Nuclear power plant construction has a long history of missed deadlines and cost overruns. Vogtle is the latest example.

Construction started on Vogtle units 1 and 2 in 1971. It finished... 18 years later.

That was 10 years past the scheduled completion date.

The final price tag: $9 billion... 10 times the original price.

It’s doubtful that Vogtle units 3 and 4 will even be profitable when (or if) they are finished. But one thing is for sure: Southern Company ratepayers will foot the bill for this boondoggle too.

Investors should beware of parking their retirement funds in Southern Company stock. I believe the long-term outlook for Southern’s juicy 4.71% dividend is sketchy.

Moody’s recently issued a statement that if Southern Company decides to go ahead with Vogtle units 3 and 4, it risks a downgrade on its debt. Utility debt is generally very safe.

But most utilities aren’t like Southern Company. Next month, I’m going to give you a much better utility income play than Southern Company.

It’s all about sustainable and renewable energy. What’s more, its dividend is growing much faster than Southern Company’s.

Good investing,


Thoughts on this article? Leave a comment below.

P.S. In my Advanced Energy Strategist research service, I’m always on the lookout for triple-bagger stocks. For instance, I have an AI stock that is up nearly 200% since I recommended it a little more than nine months ago! Some of my recommendations are very small microcaps that could eventually become quadruple-baggers. They are all riding the big energy and technology wave that has no end in sight. To learn more about my service, click here.

An Auto Stock That’s Ahead of Its Time

Dave’s Advanced Energy Strategist service tracks the next generation of energy and infrastructure technologies - and, of course, the companies that are applying those technologies.

As Dave said above, Southern Company’s operations consist of waning technologies like “clean” coal and nuclear.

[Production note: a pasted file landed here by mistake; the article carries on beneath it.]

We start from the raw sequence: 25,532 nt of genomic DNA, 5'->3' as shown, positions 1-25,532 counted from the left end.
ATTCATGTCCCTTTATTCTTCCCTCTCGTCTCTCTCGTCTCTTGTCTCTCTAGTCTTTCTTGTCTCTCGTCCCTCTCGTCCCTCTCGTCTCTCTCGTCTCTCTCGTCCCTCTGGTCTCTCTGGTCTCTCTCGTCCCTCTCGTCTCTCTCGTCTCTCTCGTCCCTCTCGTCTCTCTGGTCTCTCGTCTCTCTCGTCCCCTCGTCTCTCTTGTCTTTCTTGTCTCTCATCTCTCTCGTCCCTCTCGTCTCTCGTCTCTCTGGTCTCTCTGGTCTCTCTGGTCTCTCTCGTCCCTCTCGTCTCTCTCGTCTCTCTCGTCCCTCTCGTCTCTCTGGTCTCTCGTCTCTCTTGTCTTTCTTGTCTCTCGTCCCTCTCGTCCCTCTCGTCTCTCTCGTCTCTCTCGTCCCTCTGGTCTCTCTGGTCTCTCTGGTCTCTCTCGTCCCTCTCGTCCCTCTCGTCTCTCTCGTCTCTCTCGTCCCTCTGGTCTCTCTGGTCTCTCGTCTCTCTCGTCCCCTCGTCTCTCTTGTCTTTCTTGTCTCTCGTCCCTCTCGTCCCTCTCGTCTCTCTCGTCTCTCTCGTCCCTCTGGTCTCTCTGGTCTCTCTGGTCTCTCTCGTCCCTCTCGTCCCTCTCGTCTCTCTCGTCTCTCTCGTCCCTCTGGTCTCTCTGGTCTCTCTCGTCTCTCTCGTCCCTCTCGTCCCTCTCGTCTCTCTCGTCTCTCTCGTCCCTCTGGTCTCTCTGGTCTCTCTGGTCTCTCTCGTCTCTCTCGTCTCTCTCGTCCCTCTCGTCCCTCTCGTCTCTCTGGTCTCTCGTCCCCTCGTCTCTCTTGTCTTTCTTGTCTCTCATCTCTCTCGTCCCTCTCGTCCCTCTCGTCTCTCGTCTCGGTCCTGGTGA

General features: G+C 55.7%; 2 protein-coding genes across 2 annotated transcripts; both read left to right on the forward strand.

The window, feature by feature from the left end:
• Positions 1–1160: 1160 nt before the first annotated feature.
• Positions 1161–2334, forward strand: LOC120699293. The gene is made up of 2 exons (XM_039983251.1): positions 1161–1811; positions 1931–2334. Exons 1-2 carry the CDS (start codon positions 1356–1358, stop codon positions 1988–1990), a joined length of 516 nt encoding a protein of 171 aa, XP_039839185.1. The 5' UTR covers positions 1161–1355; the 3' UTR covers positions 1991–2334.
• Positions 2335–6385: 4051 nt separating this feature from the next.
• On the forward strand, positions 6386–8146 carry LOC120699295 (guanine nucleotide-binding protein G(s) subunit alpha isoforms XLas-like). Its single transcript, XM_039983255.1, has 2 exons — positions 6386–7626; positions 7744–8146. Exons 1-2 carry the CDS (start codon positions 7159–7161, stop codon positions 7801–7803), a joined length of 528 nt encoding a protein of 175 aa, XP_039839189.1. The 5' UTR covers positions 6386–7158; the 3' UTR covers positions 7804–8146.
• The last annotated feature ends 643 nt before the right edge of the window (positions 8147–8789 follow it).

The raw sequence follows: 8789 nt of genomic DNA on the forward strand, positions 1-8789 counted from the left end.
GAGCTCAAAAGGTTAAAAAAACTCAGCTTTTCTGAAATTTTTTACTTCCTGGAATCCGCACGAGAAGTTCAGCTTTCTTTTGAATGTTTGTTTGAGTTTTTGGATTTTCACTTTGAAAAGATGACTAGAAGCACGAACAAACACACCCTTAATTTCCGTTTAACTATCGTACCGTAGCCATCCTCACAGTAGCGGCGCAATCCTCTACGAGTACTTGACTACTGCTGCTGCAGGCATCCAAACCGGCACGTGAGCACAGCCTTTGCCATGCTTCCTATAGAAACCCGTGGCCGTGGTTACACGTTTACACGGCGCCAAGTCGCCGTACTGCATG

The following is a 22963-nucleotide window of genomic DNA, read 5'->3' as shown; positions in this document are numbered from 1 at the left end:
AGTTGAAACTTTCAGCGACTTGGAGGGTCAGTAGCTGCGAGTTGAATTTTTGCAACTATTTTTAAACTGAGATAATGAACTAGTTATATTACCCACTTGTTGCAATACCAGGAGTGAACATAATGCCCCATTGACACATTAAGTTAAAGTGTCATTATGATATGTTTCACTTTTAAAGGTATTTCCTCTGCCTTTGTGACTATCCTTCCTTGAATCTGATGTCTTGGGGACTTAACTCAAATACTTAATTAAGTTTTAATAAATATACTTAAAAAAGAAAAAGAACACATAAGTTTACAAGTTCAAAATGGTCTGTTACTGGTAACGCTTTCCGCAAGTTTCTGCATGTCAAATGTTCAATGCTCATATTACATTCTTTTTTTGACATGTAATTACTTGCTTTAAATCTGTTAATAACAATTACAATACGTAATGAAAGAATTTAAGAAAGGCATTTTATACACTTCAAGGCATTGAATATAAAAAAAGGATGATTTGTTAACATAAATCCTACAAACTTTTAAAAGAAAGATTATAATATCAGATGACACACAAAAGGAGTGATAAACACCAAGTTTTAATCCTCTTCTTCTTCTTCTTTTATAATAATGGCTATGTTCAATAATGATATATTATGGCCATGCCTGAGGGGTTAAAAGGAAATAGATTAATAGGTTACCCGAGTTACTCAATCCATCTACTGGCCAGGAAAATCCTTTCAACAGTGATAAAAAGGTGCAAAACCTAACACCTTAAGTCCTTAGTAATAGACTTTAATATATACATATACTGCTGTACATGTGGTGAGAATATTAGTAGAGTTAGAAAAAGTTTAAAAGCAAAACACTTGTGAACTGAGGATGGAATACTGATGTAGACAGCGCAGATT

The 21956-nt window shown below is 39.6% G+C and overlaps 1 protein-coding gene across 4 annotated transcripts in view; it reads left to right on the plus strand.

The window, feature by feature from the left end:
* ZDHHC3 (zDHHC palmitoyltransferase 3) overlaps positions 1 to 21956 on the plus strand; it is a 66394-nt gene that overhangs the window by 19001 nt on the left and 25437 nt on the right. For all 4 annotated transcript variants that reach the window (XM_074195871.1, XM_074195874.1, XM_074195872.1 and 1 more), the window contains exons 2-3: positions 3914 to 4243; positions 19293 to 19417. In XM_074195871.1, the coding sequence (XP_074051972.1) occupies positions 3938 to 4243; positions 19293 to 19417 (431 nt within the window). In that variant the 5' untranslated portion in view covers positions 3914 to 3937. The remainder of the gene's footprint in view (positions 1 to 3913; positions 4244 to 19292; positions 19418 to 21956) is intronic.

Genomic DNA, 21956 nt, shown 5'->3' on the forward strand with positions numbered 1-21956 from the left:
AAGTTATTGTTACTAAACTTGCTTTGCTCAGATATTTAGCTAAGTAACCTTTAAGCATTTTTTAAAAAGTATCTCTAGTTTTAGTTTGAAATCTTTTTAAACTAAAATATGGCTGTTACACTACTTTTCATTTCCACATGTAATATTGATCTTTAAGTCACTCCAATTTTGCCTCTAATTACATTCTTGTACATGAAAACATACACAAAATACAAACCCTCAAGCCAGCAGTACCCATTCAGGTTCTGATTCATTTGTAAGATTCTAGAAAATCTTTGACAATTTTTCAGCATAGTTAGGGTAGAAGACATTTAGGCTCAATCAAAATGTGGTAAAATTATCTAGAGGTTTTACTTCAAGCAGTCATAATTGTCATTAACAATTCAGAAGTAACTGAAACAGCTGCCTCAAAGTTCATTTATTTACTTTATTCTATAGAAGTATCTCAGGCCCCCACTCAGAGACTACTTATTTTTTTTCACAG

By contrast, Delphi Automotive (NYSE: DLPH) is making a big bet on one of the fastest-growing technologies in the energy and infrastructure world: driverless cars.

Here’s Dave checking on the pick back in May...

Delphi said it’s selling its powertrain business. It wants to focus its engineering talents and its capital on higher-margin electrical components and safety products.

Q1 2017 revenues were up 9% to $4.3 billion, a healthy margin above consensus estimates of $4.12 billion. Adjusted earnings skyrocketed 17% to $1.59 per share, well above analysts’ expectations of $1.46.

There’s no question that the jump in Delphi shares thrilled investors. However, the company’s plan to divest its lower-margin business to focus on driverless-vehicle technology was even more exciting.

Here’s what Kevin Clark, Delphi’s president and CEO, had to say about the company’s results and plans: “Our first quarter results reflect a great start to the year, building on the momentum we saw in 2016 with another quarter of strong growth, margins and cash flow.

“Today also marks a major milestone in the evolution of our company. We announced plans to spin off our powertrain segment, creating two independent companies, each well positioned to meet the rapidly changing needs of our customers and deliver value to all of our stakeholders.”

As shareholders, you’ll be receiving shares of both companies. Delphi plans to execute a tax-free spinoff of the new company named “Powertrain.”

It expects the spinoff to be completed by March 2018. I will decide whether I will recommend holding on to or selling Powertrain shares once we know more about the spinoff.

The reason for the spinoff is simple. Delphi sees automotive technology rapidly headed toward autonomous vehicles.

It wants to be a major player in the technology behind driverless cars and trucks. It wouldn’t surprise me if Delphi became one of the top players in this rapidly expanding sector.

- Samuel Taube with Dave Fessler